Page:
Two CHHS Students Make World Junior Ultimate Team
On January 7 in Colorado Springs, Colorado, USA Ultimate announced the athletes who will represent the U.S. this summer on the Under 20 National Team at the World Junior Ultimate Championships (WJUC) in Sweden. Of 24 young women to make the team, two are students at Chapel Hill High School (CHHS). Clil Phillips, a senior, will be returning to the biennial WJUC, having competed in Canada in 2018. Harper Baer is a sophomore, so she’ll also have the chance to compete once more before she graduates.
Jenny Wei has coached and mentored Phillips and Baer for years. “They were probably around 11 or 12 when I met them, and I remember being so impressed by their passion for the sport and their enthusiasm for playing. The thing that stood out the most was their excitement to learn and to just be out there playing the sport; they both had incredible ‘can-do’ attitudes, and they weren't afraid of trying new things. You could tell they enjoyed being challenged which has obviously contributed to their progressions into the players they are today.” Wei played ultimate frisbee at UNC and is now one of the top young adult players in the country.
Both Phillips and Baer got their official start playing ultimate at Smith Middle School. Baer had played club soccer and Phillips ran cross country and track, but they both immediately fell in love with their new sport. Phillips said, “I assumed I’d just keep running because I was good at it, but then I started playing frisbee. I got excited when I realized there was a point to the running.”
When she arrived at CHHS, Phillips was eager to compete on a school team. Since no girls’ team existed there, she reached out to Wei to see if she could coach a group, if Phillips could recruit other players. But ultimate is not a sport sanctioned by the North Carolina High School Athletic Association, so teams are loosely classified and “unofficial.” Baer and Phillips play on the Embers, a team that practices at CHHS and is comprised of players from the school, but it also includes athletes from other schools. Wei still coaches the girls, with assistance from other Triangle ultimate veterans.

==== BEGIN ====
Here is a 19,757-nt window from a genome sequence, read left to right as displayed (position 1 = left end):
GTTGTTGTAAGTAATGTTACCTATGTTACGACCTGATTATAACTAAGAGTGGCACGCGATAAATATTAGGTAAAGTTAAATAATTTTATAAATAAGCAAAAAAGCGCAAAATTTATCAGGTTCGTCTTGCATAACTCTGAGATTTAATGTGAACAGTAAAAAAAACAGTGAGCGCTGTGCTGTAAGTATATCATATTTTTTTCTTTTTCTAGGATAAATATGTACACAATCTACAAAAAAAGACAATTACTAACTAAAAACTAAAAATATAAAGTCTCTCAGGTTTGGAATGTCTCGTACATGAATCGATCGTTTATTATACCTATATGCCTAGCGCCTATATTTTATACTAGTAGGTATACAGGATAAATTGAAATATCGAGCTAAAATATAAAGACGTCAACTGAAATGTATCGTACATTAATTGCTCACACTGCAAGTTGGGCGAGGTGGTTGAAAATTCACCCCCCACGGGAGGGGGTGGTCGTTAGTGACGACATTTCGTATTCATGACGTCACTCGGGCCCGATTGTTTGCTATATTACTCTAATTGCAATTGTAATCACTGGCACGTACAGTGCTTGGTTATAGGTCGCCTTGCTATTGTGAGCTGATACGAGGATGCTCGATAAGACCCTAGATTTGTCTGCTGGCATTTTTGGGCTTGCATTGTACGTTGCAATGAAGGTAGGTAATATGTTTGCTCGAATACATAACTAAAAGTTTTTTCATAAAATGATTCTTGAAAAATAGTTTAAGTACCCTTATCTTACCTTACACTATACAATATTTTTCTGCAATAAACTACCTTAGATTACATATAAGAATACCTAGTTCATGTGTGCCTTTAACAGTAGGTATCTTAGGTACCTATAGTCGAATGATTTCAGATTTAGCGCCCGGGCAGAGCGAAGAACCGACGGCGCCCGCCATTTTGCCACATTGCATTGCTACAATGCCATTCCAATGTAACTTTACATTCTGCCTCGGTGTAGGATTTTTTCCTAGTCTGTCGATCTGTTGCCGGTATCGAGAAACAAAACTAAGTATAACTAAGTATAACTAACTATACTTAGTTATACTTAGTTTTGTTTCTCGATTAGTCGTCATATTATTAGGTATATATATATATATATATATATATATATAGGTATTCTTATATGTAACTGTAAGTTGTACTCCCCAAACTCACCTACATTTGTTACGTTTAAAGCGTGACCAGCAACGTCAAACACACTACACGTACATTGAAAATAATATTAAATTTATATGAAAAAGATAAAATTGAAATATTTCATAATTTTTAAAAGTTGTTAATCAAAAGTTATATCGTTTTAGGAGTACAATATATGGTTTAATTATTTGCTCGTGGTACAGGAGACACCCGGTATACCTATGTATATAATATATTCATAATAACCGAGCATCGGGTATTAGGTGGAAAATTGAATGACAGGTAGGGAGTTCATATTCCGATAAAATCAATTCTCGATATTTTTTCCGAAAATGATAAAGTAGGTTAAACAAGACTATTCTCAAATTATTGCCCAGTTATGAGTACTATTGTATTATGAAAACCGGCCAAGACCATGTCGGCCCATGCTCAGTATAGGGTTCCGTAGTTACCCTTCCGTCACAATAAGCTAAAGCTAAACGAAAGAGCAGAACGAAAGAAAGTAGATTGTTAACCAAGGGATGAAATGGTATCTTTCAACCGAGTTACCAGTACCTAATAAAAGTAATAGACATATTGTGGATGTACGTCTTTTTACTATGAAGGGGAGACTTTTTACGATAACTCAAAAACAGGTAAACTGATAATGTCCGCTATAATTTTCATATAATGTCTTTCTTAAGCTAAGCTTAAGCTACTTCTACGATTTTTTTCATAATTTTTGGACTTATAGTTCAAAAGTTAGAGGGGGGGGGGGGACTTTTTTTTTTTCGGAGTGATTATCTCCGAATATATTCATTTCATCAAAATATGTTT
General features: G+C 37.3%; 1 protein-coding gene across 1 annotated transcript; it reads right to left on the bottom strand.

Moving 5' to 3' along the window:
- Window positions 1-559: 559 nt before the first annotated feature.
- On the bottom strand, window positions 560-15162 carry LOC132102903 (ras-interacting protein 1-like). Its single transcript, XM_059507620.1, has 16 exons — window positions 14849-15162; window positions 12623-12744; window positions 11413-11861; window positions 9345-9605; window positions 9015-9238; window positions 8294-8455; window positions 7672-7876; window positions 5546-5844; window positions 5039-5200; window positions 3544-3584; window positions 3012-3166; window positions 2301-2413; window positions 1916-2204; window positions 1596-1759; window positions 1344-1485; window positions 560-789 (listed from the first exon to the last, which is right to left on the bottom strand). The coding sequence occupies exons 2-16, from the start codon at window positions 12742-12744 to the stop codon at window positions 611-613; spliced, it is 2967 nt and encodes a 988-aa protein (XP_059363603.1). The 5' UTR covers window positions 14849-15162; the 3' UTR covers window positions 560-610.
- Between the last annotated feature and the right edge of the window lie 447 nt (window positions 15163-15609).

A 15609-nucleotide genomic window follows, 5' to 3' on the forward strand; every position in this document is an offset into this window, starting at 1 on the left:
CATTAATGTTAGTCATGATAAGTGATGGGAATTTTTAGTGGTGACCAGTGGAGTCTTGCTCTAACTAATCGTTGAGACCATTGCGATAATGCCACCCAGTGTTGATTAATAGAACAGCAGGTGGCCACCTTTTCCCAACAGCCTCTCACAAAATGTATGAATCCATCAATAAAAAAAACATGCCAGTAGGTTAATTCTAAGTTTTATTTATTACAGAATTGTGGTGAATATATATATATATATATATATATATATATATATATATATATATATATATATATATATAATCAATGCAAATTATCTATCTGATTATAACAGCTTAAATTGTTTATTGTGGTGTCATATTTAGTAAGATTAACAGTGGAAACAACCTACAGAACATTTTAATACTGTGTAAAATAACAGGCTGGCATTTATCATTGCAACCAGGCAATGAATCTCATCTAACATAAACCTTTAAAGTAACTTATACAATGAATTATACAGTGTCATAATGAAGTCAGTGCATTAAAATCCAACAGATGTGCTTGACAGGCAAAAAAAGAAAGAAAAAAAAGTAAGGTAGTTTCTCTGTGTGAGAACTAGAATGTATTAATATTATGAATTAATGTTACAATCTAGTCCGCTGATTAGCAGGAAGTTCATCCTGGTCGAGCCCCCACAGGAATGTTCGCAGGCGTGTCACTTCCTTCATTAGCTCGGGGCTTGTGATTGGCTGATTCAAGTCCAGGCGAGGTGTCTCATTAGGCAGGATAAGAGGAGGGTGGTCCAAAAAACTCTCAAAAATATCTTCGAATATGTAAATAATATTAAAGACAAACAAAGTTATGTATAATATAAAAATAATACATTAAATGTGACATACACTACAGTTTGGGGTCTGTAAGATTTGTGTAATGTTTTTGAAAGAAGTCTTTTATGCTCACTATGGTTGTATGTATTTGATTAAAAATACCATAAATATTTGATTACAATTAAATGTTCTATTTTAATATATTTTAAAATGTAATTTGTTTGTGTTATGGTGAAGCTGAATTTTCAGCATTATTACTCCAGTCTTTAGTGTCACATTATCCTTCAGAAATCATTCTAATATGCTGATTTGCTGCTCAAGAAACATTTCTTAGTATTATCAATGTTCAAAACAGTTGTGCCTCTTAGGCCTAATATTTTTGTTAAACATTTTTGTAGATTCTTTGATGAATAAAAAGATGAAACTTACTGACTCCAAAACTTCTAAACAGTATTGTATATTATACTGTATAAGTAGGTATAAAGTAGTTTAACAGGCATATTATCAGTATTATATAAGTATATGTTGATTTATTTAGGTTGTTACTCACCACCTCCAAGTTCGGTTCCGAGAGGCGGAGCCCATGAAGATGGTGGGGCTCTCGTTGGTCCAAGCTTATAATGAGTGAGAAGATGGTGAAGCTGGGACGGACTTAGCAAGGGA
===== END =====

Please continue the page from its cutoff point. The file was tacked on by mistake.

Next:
“It was their drive to play the game, learn as much as they can, and absorb all feedback that has allowed them to develop into such top-tier players,” Wei said. “Clil and Harper are two of the most responsive and coachable players I've had the pleasure of working with. They are open-minded and willing to try to implement any and all feedback; if their coaches tell them to do something, it is evident that they have thought about it and you can immediately see them try it out the next possession.”
The Triangle area is one of the top regions in the country for producing championship players, along with long time leader, Seattle, as well as the Boston area and a few other “hotbeds.” Phillips and Baer play on the summer league team, the WarHawks, and they have won the Youth Club Championships in Minnesota for the past three summers.
Wei explained, “The Triangle has been really successful, largely due to the pipeline the community has built. There are a lot of programs available for middle school and even elementary school players (the middle school championships will have over 30 teams participating this year). On top of that, talent attracts talent! We have had incredibly talented players and coaches involved in various levels of programming which attracts other athletes to participate. Finally, the team cultures are awesome. You can tell each team is like its own little family, and because the sport is still growing, everyone on the team makes it a priority to be inclusive and recruit other players (which then goes back to talent attracting talent)!”
Phillips and Baer agree that the local ultimate culture is one of the reasons they formed such a deep and immediate commitment to the sport. They are always trying to recruit new players to the Embers at CHHS. Phillips said, “I try to convince people to come to just one practice. I tell them they’ll like it, because it’s so much fun.”
Both athletes agree they love the community, as well as the sport because everyone is so welcoming. Phillips said she likes frisbee because it’s not a major sport. “If I see people at the airport wearing frisbee clothes, I go up to them.”
They haven’t spent much time thinking about Sweden and the World Championships just yet, but they’re both really excited. Phillips said of her 2018 experience, “I got a chance to play with the best players my age and played some of the highest level of my life. Practice sessions were highly demanding because of the level we were playing at, but the tournament itself was also mentally challenging because it was seven days long. But those were also some of the best weeks of my life. The coaches are very knowledgeable and try to make the experience great. Meeting new people from other countries was definitely a part of it. It gives you an opportunity to see ultimate from different countries and other playing styles.”
WJUC 2020 is the 19th edition of the tournament and is expected to host 54 teams from 30 countries. The United States first competed at the World Junior Ultimate Championships in 1988, and since then, U.S. teams have earned 23 WJUC medals: 12 gold, five silver and six bronze. The U.S. teams swept gold at the 2018 World Junior Ultimate Championships in Canada. Phillips and Baer hope their team will repeat that performance in Sweden this summer.